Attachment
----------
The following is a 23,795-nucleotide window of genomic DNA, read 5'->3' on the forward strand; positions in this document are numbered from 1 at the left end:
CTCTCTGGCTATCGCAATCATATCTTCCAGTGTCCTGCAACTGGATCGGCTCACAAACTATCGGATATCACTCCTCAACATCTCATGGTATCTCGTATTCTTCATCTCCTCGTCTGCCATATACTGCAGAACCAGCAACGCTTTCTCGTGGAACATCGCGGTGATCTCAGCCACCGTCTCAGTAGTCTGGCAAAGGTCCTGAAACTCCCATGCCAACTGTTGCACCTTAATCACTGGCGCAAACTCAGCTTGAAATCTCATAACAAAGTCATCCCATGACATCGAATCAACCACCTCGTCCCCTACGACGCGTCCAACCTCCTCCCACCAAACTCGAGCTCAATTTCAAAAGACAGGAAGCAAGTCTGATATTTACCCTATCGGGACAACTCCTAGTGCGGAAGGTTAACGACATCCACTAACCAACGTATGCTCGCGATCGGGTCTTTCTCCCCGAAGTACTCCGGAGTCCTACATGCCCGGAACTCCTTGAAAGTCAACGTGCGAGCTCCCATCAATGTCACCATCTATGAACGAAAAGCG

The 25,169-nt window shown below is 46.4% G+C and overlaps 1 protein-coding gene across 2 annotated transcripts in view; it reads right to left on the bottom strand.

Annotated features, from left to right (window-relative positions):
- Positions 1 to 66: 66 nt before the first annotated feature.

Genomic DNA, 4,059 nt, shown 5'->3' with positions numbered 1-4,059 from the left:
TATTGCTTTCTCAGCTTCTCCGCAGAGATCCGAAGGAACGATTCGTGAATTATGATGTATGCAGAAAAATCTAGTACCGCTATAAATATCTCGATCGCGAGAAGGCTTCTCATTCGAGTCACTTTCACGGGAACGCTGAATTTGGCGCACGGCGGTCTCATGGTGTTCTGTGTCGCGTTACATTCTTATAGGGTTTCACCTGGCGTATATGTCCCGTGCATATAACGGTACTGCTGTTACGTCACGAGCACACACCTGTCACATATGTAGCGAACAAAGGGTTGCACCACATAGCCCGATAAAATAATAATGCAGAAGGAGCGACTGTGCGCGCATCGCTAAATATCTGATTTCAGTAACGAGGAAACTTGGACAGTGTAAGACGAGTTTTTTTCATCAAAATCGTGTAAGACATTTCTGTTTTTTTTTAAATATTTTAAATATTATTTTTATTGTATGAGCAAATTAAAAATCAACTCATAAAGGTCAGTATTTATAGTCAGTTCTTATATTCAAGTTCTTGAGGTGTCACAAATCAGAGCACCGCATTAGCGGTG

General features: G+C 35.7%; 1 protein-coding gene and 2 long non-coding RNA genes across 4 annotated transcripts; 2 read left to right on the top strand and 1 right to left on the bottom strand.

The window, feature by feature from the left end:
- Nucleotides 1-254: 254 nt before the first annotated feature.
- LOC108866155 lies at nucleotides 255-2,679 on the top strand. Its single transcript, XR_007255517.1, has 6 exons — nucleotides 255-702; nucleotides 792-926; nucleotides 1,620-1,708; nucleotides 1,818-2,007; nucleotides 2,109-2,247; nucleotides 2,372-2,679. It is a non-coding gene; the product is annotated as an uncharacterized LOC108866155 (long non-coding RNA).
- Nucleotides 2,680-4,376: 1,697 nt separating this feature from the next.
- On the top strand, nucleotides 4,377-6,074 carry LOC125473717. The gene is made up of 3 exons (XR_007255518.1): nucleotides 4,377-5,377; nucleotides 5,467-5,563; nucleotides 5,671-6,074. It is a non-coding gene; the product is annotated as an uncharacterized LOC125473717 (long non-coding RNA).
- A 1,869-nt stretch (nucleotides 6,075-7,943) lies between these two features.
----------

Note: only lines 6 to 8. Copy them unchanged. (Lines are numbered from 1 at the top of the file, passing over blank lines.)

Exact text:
Genomic DNA, 4,059 nt, shown 5'->3' with positions numbered 1-4,059 from the left:
TATTGCTTTCTCAGCTTCTCCGCAGAGATCCGAAGGAACGATTCGTGAATTATGATGTATGCAGAAAAATCTAGTACCGCTATAAATATCTCGATCGCGAGAAGGCTTCTCATTCGAGTCACTTTCACGGGAACGCTGAATTTGGCGCACGGCGGTCTCATGGTGTTCTGTGTCGCGTTACATTCTTATAGGGTTTCACCTGGCGTATATGTCCCGTGCATATAACGGTACTGCTGTTACGTCACGAGCACACACCTGTCACATATGTAGCGAACAAAGGGTTGCACCACATAGCCCGATAAAATAATAATGCAGAAGGAGCGACTGTGCGCGCATCGCTAAATATCTGATTTCAGTAACGAGGAAACTTGGACAGTGTAAGACGAGTTTTTTTCATCAAAATCGTGTAAGACATTTCTGTTTTTTTTTAAATATTTTAAATATTATTTTTATTGTATGAGCAAATTAAAAATCAACTCATAAAGGTCAGTATTTATAGTCAGTTCTTATATTCAAGTTCTTGAGGTGTCACAAATCAGAGCACCGCATTAGCGGTG

General features: G+C 35.7%; 1 protein-coding gene and 2 long non-coding RNA genes across 4 annotated transcripts; 2 read left to right on the top strand and 1 right to left on the bottom strand.